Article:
47 Rosas, HD, Chen, YI, Doros, G, Salat, DH, Chen, NK, Kwong, KK, et al. Alterations in brain transition metals in Huntington disease: an evolving and intricate story. Arch Neurol 2012; 69: 887–93.
48 Tanis, KQ, Newton, SS, Duman, RS. Targeting neurotrophic/growth factor expression and signaling for antidepressant drug development. CNS Neurol Disord Drug Targets 2007; 6: 151–60.
49 Hua, X, Hibar, DP, Ching, CR, Boyle, CP, Rajagopalan, P, Gutman, BA, et al. Unbiased tensor-based morphometry: improved robustness and sample size estimates for Alzheimer's disease clinical trials. NeuroImage 2013; 66: 648–61.
Recommend this journal

Email your librarian or administrator to recommend adding this journal to your organisation's collection.

The British Journal of Psychiatry
  • ISSN: 0007-1250
  • EISSN: 1472-1465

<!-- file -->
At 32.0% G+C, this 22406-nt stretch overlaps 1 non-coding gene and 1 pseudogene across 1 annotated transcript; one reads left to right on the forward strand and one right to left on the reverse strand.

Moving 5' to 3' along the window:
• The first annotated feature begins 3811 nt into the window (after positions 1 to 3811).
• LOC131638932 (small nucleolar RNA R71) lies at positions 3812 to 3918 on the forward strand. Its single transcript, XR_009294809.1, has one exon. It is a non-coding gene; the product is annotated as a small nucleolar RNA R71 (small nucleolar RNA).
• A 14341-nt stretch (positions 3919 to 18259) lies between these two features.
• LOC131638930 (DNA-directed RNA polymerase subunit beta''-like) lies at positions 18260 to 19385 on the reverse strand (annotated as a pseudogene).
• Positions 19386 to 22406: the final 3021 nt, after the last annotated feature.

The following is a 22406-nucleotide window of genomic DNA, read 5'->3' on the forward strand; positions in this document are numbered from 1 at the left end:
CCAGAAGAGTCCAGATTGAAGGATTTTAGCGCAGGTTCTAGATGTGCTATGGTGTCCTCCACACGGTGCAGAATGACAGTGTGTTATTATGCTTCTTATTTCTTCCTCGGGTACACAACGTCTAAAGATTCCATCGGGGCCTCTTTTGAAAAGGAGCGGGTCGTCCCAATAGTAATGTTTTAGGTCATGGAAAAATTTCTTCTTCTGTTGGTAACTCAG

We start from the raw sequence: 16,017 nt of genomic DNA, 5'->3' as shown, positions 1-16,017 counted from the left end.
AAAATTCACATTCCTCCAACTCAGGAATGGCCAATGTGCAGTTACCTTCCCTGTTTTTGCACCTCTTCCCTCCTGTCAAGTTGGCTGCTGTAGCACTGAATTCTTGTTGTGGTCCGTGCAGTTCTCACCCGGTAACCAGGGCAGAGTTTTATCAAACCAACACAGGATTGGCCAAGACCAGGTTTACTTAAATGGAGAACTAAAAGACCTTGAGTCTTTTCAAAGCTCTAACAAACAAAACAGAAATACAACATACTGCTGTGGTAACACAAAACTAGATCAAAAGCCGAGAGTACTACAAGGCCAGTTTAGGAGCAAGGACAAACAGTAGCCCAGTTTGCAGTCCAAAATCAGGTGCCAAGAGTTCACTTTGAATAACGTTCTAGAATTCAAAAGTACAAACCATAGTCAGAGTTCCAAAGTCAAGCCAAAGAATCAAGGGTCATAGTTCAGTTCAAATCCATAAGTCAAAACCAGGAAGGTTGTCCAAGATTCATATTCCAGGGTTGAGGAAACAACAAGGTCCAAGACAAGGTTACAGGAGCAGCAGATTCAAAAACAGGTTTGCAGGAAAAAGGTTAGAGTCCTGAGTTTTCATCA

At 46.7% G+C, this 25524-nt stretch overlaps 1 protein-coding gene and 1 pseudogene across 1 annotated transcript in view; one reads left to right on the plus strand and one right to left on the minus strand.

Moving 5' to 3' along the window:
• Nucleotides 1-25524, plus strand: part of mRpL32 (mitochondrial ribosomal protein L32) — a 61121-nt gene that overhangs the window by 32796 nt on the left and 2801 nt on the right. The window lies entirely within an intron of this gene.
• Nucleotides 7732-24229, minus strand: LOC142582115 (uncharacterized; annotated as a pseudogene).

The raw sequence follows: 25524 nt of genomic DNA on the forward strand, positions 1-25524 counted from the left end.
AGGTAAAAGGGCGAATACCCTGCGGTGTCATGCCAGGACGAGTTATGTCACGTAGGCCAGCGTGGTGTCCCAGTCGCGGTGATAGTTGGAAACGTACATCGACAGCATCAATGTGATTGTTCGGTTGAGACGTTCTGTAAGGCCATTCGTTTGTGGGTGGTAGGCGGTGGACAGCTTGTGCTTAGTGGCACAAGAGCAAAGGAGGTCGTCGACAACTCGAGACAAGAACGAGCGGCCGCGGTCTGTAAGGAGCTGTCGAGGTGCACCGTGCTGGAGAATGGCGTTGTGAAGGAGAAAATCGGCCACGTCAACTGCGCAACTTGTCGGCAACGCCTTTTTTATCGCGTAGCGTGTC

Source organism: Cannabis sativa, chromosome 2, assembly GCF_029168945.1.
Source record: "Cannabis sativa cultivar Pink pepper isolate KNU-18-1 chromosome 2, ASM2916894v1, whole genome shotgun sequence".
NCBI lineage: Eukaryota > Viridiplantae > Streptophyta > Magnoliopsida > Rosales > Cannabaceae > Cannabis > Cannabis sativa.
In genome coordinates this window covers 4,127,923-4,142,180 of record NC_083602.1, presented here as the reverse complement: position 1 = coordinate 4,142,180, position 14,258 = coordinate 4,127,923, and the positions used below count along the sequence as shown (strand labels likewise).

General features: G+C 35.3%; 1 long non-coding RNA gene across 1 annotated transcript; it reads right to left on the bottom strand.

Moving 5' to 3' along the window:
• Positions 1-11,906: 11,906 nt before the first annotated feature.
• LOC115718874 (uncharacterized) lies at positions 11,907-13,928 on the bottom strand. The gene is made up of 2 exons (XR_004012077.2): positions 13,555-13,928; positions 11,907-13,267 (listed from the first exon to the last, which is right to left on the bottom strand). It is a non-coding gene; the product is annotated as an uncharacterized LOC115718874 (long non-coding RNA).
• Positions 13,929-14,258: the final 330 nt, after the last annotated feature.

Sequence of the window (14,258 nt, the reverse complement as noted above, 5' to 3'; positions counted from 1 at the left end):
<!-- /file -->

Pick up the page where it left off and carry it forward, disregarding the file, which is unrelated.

• URL: /core/journals/the-british-journal-of-psychiatry
Please enter your name
Please enter a valid email address
Who would you like to send this to? *
×
Type Description Title
PDF
Supplementary materials

Domínguez et al. supplementary material
Supplementary Material

 PDF (804 KB)
804 KB

Metrics

Altmetric attention score

Full text views

Total number of HTML views: 0
Total number of PDF views: 0 *
Loading metrics...

Abstract views

Total abstract views: 0 *
Loading metrics...

* Views captured on Cambridge Core between <date>. This data will be updated every 24 hours.

Usage data cannot currently be displayed

Multimodal imaging biomarkers in premanifest and early Huntington's disease: 30-month IMAGE-HD data

  • Juan F. Domínguez (a1), Julie C. Stout (a1), Govinda Poudel (a2), Andrew Churchyard (a3), Phyllis Chua (a1), Gary F. Egan (a4) and Nellie Georgiou-Karistianis (a1)...
Submit a response

eLetters

No eLetters have been published for this article.

×

Reply to: Submit a response


Your details


Conflicting interests

Do you have any conflicting interests? *